* Develop complete "what of" scenarios for each story angle: Anticipate and role-play questions and answers; identify who is affected; identify support materials required; write position statement; outlined key points to make in every interview.

* Identify and develop lists of other media outlets; develop a speedy approval process for all decision making related to the media crisis. Anticipate and role-play questions and answers; identify who is affected; identify support materials required; write position statement; outline key points to make in every interview.

Phase III: Strategy Development

* Once story angles of press reports are known, identify all audiences that need to be notified; develop overall and specific strategies to respond to the media crisis; determine how information sharing with audiences will occur and get information to audiences (fax, letters, phone, meetings, etc.).

* Identify one person to serve as United Way spokesperson; get spokesperson media training.

* Determine if organizational allies would be appropriate to use and brief them fully on the situation and media strategies.

* Designate a room to serve as media headquarters; supply with needed equipment and materials.

* Brief staff on how to get media to the media headquarters as quickly and courteously as possible without commenting on the situation; brief switchboard operators on how to direct and expedite media calls.

* Include a plan in the overall strategy for follow-up media relations after the crisis is over.

Phase IV: Response Plan


* Brief spokesperson on all facet of the issue; communicate position to all key audiences. CLEARLY COMMUNICATE THAT ALL MEDIA INQUIRIES SHOULD BE DIRECTED BACK TO YOUR MEDIA RELATIONS REPRESENTATIVE.

* Determine how and when to respond to the media (news releases, press conferences, interviews, written Q&A fact sheets).

* Keep a detailed log of all information released to the media to avoid duplication of information; keep a detailed log of all media calls; present the spokesperson to the media as the source of information as early as possible.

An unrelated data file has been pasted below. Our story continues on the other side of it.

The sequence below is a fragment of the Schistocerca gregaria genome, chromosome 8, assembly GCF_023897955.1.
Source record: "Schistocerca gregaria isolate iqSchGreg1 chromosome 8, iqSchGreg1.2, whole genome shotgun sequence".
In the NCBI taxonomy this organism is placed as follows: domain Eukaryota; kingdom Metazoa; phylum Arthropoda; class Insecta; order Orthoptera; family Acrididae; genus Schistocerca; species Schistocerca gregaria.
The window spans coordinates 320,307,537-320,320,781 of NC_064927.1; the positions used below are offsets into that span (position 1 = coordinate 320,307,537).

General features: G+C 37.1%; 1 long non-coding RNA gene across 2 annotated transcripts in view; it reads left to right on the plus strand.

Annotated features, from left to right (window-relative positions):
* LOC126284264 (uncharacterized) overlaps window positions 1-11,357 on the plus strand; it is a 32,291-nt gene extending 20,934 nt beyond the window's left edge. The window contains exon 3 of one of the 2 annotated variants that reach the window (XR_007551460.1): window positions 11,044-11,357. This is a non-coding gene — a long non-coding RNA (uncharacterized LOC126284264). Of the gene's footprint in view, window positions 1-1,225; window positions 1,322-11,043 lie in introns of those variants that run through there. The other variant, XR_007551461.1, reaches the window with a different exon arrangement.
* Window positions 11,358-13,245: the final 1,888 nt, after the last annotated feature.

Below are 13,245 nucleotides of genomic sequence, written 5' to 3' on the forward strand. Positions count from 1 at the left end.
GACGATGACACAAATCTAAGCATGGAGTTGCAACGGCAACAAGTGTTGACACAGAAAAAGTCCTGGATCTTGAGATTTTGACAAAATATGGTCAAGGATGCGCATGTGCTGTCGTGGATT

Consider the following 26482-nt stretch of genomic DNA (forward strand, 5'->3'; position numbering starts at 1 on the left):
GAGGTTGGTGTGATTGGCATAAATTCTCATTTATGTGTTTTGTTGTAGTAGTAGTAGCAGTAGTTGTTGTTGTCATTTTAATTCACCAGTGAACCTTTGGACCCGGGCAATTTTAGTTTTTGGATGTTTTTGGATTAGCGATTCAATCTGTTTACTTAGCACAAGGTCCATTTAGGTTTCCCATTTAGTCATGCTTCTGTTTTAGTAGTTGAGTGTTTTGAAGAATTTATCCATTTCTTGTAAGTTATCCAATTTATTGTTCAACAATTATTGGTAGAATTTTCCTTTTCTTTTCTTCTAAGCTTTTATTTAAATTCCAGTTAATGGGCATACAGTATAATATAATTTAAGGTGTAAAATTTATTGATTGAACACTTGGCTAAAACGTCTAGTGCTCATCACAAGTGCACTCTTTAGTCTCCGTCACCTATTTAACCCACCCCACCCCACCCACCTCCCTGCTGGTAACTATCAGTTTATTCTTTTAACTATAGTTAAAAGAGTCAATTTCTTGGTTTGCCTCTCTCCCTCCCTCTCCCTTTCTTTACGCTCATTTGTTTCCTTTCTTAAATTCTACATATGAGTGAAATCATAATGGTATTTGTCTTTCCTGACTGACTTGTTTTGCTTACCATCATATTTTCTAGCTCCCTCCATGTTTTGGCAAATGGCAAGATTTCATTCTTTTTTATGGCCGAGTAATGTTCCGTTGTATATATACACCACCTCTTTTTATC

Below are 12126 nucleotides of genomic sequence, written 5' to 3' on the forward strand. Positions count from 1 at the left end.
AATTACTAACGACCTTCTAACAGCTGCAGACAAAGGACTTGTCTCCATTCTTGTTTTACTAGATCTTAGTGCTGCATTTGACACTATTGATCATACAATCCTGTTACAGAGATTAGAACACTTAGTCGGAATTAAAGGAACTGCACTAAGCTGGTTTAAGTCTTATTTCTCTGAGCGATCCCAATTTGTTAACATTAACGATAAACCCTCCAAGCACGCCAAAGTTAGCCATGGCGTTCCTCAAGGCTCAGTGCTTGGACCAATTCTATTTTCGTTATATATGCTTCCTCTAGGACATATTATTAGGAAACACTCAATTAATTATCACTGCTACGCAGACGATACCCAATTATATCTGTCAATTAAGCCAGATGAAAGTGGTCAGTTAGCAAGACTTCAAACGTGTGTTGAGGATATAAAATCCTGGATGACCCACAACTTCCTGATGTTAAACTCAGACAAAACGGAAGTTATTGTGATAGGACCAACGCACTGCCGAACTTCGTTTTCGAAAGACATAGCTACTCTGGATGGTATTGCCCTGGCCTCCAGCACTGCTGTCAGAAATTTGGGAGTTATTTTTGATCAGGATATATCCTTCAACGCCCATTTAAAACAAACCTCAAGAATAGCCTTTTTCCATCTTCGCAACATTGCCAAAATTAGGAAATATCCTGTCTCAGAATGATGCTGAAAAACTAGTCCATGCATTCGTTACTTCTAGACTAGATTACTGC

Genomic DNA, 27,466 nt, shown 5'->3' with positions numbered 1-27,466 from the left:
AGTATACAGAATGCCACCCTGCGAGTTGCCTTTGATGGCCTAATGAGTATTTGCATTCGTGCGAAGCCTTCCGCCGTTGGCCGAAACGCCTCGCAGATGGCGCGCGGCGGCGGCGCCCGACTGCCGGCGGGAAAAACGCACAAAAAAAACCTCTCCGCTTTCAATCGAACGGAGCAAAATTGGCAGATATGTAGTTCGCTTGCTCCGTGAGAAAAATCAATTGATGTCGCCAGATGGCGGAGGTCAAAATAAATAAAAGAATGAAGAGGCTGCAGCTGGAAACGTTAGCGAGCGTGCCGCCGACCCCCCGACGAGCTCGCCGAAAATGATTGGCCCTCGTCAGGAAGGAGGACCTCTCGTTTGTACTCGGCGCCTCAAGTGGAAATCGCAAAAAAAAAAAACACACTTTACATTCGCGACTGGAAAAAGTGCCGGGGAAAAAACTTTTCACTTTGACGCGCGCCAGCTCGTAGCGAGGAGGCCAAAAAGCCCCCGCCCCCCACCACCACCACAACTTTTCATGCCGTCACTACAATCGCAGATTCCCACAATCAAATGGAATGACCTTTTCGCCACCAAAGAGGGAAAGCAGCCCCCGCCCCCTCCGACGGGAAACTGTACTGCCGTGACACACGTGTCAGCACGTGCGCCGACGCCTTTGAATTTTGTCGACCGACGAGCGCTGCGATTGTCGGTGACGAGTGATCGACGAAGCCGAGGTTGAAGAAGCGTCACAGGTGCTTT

* Keep media well informed: Do not keep the media waiting for information for undue periods. SPEED IS CRITICAL; update information as often as possible. If you don't know an answer, say so; BE FACTUAL; do not give media conjecture opinion, theoretical answers; make the media's job as easy as possible.

* Maintain an even disposition when dealing with the media. Remember, media are reacting to facts, not to you personally.

* Members of the media wan to develop a balanced story. They won't have your organization's perspective until you provide it; continually evaluate response plan and make adjustments as needed; conduct follow-up media relation as warranted.
COPYRIGHT 1992 International Association of Business Communicators
No portion of this article can be reproduced without the express written permission from the copyright holder.
Copyright 1992, Gale Group. All rights reserved. Gale Group is a Thomson Corporation Company.

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Title Annotation:includes related article; how United Way of America dealt with bad press
Author:Cipalla, Rita
Publication:Communication World
Date:Aug 1, 1992